Which Way Does It Go?

Which Way Does It Go?

The tradition of wedding bands differs from culture to culture; hand to hand. Choosing which way you wear a wedding band can be a personal decision, or a deeply cultural choice tying you back to your ancestors. 

The internet has many origin stories as to why and where we place our engagement and wedding rings. When in actuality there is no true or neat origin. Some quote the ancient Egyptians with their concept of a vein of love (vena amoris), which was later adopted by the Romans, and subsequently the Catholics. Yet, egyptologist Dr. Flora Anthony goes on record in an article with BigThink saying “Wedding rings were not an ancient Egyptian tradition. We actually have no evidence of any ceremony, ritual, or artifact related to marriage from ancient Egypt. The lack of evidence is intriguing”. She follows this with the recommendation that the symbol behind a wedding band may have come from the concept of the Ouroboros. This is a snake-like creature that is depicted eating his tail creating a closed loop. It is found in ancient Egypt, but also all over the world from the Norse to the Chinese. It often symbolized the unity of all things, spiritual and material; a symbol of loyalty.

Johann Friedrich Overbeck - Marriage of the Virgin, oil on canvas

Although that still doesn’t answer which hand, and which finger. During a Jewish wedding, the wedding band is actually placed on the index finger. It is for visibility so that witnesses can see the ring has been exchanged. It also symbolizes sealing the most important transaction in life on the most active finger. The fourth finger is common under the umbrella of Christianity, partly from the former Roman influence of Vena Amoris. Also partly from an old tradition where Christian priests would touch the ring to three separate fingers reciting ‘in the name of the Father, the Son, and the Holy Spirit’ and placing it on the final finger. In parts of India, wedding rings aren’t typically worn on the hands but rather on the feet. Bichiya or Metti are toe rings worn on the second toe of each foot and they signify that a woman is married.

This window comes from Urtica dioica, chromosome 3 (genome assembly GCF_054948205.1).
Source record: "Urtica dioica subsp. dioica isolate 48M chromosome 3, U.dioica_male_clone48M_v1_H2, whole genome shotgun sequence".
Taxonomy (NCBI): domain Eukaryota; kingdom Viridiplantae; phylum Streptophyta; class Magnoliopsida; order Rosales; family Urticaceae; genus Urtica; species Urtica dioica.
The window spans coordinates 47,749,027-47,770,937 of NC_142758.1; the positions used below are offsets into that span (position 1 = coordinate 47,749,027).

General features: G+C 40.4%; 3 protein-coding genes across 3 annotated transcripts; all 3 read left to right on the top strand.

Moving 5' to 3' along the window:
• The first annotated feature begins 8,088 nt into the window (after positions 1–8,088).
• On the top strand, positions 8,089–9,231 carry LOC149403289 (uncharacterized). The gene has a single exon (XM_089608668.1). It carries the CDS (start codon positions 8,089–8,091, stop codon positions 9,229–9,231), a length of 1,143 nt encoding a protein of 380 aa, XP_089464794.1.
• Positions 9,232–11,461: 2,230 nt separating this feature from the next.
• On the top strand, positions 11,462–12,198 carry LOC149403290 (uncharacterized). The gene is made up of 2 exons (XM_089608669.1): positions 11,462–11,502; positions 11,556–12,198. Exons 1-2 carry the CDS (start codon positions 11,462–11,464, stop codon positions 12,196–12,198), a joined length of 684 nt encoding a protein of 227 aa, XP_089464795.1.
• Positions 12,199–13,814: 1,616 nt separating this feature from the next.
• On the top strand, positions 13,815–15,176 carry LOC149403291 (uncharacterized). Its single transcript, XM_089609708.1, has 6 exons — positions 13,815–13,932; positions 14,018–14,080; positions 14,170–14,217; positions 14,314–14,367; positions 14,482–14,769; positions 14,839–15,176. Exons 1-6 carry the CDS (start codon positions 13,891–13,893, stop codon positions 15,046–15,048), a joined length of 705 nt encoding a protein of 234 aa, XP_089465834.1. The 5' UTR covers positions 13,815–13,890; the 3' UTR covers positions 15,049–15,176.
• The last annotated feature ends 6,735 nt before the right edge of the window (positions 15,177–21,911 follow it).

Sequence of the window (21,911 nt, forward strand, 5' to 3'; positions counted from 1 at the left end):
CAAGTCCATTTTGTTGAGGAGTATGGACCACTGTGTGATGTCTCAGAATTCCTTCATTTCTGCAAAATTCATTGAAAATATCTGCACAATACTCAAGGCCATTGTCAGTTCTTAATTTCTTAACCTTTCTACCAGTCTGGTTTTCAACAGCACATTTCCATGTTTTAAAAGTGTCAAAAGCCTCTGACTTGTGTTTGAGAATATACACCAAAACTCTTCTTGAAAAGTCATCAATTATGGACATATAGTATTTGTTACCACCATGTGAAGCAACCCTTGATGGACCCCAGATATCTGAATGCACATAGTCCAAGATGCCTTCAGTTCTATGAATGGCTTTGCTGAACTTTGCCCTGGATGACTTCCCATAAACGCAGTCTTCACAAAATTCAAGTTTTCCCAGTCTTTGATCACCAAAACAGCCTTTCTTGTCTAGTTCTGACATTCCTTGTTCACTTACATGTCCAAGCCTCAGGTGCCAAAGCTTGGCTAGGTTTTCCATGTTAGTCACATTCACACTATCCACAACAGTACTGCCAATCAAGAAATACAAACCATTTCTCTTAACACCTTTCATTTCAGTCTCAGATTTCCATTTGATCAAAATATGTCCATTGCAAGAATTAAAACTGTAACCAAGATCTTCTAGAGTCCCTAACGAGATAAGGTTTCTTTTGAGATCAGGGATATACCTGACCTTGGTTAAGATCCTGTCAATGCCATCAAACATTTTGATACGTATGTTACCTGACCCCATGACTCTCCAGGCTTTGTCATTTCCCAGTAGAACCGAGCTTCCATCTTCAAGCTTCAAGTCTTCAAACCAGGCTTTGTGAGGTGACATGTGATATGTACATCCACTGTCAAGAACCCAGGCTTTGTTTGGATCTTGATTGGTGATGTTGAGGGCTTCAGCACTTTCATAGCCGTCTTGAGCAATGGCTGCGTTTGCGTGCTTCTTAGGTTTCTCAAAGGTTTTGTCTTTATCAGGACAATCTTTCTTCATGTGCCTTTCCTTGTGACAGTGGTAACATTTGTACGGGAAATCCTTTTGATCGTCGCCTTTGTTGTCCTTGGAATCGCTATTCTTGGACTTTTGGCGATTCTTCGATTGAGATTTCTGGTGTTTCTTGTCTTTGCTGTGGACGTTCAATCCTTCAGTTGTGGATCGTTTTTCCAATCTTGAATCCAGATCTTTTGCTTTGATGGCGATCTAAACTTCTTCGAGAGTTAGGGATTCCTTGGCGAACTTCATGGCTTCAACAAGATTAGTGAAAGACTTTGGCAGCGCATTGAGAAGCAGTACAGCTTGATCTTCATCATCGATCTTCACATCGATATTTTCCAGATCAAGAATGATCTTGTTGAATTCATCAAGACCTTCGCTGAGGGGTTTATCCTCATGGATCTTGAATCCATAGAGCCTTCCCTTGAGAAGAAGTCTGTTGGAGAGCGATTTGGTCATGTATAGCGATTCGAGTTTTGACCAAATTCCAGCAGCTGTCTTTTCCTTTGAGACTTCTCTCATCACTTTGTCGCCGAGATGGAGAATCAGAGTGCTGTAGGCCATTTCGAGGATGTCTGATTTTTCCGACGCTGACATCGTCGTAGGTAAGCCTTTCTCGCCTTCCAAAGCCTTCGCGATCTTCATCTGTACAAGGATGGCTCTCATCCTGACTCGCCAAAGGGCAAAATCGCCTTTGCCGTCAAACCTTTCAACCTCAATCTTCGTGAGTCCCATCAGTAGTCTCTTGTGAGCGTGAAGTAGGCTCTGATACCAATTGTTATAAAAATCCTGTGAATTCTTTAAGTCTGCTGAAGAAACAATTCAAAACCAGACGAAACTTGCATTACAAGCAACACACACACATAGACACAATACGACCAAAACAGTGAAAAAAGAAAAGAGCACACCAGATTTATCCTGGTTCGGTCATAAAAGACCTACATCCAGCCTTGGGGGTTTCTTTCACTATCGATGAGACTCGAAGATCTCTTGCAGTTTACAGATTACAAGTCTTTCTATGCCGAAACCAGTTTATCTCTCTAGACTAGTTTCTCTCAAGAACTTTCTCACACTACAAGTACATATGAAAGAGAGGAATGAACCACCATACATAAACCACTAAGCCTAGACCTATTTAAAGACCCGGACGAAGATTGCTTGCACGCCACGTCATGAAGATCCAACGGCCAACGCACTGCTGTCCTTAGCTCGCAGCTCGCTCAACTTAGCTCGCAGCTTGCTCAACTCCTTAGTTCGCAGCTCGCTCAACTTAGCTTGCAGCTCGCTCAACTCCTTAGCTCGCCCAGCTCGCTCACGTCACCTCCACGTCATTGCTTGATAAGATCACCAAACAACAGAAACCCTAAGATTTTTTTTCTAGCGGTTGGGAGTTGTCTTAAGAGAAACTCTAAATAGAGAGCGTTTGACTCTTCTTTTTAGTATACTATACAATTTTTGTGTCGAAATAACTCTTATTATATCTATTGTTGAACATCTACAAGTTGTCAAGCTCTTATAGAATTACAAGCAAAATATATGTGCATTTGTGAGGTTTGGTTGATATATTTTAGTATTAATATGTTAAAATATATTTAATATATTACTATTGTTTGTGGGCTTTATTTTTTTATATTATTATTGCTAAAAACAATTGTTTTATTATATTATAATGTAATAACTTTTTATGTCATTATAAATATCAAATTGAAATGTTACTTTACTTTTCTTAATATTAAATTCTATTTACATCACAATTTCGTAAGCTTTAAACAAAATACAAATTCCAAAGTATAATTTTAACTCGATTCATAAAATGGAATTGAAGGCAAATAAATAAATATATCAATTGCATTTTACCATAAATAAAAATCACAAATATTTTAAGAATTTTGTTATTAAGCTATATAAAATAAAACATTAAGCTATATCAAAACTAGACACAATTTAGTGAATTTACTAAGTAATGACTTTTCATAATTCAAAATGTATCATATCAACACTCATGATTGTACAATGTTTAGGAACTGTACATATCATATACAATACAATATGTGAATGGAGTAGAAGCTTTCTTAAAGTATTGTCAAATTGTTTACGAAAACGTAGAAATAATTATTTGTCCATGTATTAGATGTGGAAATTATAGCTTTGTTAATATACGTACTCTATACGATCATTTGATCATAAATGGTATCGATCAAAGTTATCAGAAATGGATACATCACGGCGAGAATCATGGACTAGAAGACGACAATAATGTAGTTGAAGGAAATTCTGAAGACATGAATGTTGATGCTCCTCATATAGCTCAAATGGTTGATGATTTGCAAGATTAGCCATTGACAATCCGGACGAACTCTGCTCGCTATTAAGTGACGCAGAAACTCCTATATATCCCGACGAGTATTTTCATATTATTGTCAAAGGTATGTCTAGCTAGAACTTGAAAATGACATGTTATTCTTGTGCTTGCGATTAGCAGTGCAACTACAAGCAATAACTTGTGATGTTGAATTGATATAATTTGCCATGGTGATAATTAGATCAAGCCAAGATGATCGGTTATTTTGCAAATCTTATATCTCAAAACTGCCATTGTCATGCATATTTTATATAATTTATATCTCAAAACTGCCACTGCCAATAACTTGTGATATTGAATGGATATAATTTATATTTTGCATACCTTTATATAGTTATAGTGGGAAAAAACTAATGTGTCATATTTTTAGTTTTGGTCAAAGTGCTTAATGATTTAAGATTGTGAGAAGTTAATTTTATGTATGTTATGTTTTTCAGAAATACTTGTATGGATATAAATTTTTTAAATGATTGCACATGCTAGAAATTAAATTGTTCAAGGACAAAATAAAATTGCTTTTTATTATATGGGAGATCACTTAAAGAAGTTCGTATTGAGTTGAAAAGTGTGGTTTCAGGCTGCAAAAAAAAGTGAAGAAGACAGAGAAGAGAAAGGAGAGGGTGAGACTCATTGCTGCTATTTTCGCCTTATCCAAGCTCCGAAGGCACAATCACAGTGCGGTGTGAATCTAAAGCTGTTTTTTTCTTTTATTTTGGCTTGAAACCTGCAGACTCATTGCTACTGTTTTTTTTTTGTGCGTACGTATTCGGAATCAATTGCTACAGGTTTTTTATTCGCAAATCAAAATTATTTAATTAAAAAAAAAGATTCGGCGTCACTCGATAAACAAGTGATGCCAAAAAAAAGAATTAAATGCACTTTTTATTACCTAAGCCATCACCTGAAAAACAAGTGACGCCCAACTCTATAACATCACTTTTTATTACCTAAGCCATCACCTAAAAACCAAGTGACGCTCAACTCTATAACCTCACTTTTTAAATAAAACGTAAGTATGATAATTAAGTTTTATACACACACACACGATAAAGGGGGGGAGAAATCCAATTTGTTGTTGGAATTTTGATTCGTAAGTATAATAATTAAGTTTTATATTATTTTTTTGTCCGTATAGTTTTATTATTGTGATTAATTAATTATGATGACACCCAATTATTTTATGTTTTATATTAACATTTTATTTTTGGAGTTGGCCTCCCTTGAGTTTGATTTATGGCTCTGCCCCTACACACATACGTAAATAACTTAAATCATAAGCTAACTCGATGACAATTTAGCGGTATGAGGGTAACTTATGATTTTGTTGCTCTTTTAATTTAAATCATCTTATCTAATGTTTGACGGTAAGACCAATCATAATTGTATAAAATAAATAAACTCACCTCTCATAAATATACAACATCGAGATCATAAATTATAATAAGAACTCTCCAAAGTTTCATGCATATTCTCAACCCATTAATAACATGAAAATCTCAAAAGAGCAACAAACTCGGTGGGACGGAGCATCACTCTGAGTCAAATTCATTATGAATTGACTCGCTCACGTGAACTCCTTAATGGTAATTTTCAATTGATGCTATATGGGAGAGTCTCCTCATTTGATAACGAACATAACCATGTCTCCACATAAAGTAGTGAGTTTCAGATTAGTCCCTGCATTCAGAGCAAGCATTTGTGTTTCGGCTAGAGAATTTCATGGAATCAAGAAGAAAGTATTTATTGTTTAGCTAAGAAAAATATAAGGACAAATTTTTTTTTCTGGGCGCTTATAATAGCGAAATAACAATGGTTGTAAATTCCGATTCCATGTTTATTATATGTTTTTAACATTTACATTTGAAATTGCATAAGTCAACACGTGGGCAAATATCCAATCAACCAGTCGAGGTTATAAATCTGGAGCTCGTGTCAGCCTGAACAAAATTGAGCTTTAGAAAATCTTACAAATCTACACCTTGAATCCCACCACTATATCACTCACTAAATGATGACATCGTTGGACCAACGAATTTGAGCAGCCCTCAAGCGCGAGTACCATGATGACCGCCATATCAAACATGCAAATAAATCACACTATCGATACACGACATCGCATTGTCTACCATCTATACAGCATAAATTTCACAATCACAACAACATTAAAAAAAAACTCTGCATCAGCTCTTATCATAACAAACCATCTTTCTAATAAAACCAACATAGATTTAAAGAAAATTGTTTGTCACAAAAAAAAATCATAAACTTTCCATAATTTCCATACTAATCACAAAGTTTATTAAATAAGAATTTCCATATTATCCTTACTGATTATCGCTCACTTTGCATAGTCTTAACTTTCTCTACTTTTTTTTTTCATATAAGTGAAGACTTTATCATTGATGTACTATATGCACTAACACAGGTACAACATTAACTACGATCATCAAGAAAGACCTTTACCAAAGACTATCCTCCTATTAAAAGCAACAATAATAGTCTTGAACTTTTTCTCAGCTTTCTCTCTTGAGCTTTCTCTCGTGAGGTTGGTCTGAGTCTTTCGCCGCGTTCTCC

For men, wedding bands are a relatively modern practice. It has its start amongst military men during the First and Second World Wars. American and European service members would wear simple bands to have a physical connection to their wives or sweethearts back home. This tradition was popular until the Korean War when it caught on with the average citizen.

In the West, it is common to stack your engagement ring and wedding band. Here in the studio, this is our most commonly asked question. Which one goes on top? There are two mindsets and it comes down to the opinion of the wearer. The wedding band under the engagement ring is popular, making it closer to your heart. This emphasizes the bond formed. The wedding band on top of the engagement ring shows a visual bookend to the wearers’ love story. 

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The world of wedding bands is a fascinating mix of traditions and personal choices. From culture to culture and hand to hand, the placement of these symbolic rings varies greatly. While there may not be a clear-cut origin story for the practice, theories abound, ranging from the ancient Egyptians' supposed "vein of love" to the intriguing symbolism of the Ouroboros found across different civilizations. Each culture has its own unique way of wearing wedding rings. It is all about personal preference and the story you want to tell. So, whether you choose to wear your wedding band close to your heart or have it placed on the second toe of each foot, the significance lies in the love and commitment that it represents.